510,000 DAB Sets have been sold in the last month of 2008 according to figures revealed by the Digital Radio Development Bureau, accounting for nearly a quarter of sales for last year.
The most popular products according to the DAB body were DAB clock radios with docking stations, in-car DAB adapters and kitchen radios. Sales were down 7 percent from 550,000 while overall sales for 2008 were well under the 2.6 million expected by the DRDB.
The total number of DAB radio sets in the UK currently stands at 8.53 million, a 31 percent increase over 2007. Good but still not good enough to make DAB a viable alternative to FM within next decade.
The format held its own in an economic environment where DAB radios were amongst the rare good news but still fell short of emulating the likes of Freeview, the digital equivalent in the TV market.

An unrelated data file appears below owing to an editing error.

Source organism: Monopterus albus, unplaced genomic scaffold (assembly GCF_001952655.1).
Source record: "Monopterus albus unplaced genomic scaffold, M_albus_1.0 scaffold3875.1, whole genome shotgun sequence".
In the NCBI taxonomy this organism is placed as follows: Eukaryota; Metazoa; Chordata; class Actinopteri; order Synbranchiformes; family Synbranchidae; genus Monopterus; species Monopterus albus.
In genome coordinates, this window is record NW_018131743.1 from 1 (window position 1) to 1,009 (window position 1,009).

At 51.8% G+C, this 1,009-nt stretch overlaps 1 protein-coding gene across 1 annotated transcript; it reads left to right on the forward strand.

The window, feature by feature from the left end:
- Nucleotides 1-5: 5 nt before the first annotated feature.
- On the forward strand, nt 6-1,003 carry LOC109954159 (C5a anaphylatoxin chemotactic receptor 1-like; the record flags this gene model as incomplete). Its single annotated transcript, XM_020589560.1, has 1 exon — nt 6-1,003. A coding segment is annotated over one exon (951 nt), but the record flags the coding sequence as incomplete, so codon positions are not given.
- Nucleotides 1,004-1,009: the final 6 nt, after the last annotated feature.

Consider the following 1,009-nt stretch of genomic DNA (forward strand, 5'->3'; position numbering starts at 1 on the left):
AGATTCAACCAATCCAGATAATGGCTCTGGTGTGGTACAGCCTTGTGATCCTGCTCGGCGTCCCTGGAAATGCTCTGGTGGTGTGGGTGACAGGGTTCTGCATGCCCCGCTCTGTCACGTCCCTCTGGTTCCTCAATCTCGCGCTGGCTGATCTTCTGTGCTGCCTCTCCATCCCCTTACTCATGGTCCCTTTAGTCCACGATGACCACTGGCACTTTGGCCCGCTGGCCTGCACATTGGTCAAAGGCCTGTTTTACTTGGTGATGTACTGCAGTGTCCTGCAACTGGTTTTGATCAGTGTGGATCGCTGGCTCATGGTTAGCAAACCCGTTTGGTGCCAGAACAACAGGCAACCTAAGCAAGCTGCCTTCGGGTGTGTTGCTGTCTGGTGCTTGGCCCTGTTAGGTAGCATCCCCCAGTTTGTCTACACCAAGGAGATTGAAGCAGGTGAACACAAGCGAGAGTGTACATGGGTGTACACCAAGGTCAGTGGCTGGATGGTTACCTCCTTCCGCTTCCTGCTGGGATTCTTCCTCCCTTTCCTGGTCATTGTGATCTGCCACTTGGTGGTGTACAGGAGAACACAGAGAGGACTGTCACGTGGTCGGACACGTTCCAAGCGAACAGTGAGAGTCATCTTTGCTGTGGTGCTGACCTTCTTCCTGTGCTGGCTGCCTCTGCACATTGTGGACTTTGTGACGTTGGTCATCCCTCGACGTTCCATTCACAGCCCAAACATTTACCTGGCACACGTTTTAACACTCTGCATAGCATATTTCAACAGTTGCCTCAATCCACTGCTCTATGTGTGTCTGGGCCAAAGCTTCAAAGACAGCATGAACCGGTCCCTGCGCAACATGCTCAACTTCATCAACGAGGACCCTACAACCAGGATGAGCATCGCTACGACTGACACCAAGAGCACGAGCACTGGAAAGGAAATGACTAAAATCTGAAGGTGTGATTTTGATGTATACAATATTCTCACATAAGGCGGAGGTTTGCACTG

More than 15 million homes now have Freeview, a format which is still growing at a remarkable rate of 25 percent per annum.
In related news, some worrying details about how some retailers are articificially boosting radio signals instore in order to get punters to buy DAB radios only for the customers to return home with a radio that's doesn't work well at home.
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The news come as DAB digital radio manufacturer Pure, part of Imagination Technologies (and potential target of Apple and Intel), announced that it has announced that its overseas sales had more than tripled in the past year.